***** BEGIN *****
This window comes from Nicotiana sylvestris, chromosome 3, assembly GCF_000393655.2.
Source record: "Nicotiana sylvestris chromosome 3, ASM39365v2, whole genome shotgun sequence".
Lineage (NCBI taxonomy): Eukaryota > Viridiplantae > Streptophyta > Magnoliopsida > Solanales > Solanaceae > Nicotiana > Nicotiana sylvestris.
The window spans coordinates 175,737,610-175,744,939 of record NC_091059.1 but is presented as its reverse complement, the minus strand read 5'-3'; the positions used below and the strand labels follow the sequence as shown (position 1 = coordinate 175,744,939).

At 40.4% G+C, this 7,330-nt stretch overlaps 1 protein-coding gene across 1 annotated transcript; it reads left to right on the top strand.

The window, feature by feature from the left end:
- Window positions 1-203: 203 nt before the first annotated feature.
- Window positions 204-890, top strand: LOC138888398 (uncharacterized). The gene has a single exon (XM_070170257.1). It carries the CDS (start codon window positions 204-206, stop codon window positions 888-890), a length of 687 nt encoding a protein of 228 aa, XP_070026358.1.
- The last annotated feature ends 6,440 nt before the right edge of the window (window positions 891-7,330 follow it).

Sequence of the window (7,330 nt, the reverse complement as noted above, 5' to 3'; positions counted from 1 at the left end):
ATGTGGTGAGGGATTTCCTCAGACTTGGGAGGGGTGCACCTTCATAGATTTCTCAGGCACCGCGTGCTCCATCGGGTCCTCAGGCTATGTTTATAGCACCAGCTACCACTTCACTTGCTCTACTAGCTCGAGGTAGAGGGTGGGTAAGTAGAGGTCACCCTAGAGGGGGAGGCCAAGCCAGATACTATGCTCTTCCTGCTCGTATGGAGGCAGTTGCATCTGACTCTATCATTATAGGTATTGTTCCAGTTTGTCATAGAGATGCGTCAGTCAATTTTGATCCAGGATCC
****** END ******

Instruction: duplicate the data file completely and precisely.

This window comes from Nicotiana sylvestris, chromosome 3, assembly GCF_000393655.2.
Source record: "Nicotiana sylvestris chromosome 3, ASM39365v2, whole genome shotgun sequence".
Lineage (NCBI taxonomy): Eukaryota > Viridiplantae > Streptophyta > Magnoliopsida > Solanales > Solanaceae > Nicotiana > Nicotiana sylvestris.
The window spans coordinates 175,737,610-175,744,939 of record NC_091059.1 but is presented as its reverse complement, the minus strand read 5'-3'; the positions used below and the strand labels follow the sequence as shown (position 1 = coordinate 175,744,939).

At 40.4% G+C, this 7,330-nt stretch overlaps 1 protein-coding gene across 1 annotated transcript; it reads left to right on the top strand.

The window, feature by feature from the left end:
- Window positions 1-203: 203 nt before the first annotated feature.
- Window positions 204-890, top strand: LOC138888398 (uncharacterized). The gene has a single exon (XM_070170257.1). It carries the CDS (start codon window positions 204-206, stop codon window positions 888-890), a length of 687 nt encoding a protein of 228 aa, XP_070026358.1.
- The last annotated feature ends 6,440 nt before the right edge of the window (window positions 891-7,330 follow it).

Sequence of the window (7,330 nt, the reverse complement as noted above, 5' to 3'; positions counted from 1 at the left end):
ATGTGGTGAGGGATTTCCTCAGACTTGGGAGGGGTGCACCTTCATAGATTTCTCAGGCACCGCGTGCTCCATCGGGTCCTCAGGCTATGTTTATAGCACCAGCTACCACTTCACTTGCTCTACTAGCTCGAGGTAGAGGGTGGGTAAGTAGAGGTCACCCTAGAGGGGGAGGCCAAGCCAGATACTATGCTCTTCCTGCTCGTATGGAGGCAGTTGCATCTGACTCTATCATTATAGGTATTGTTCCAGTTTGTCATAGAGATGCGTCAGTCAATTTTGATCCAGGATCC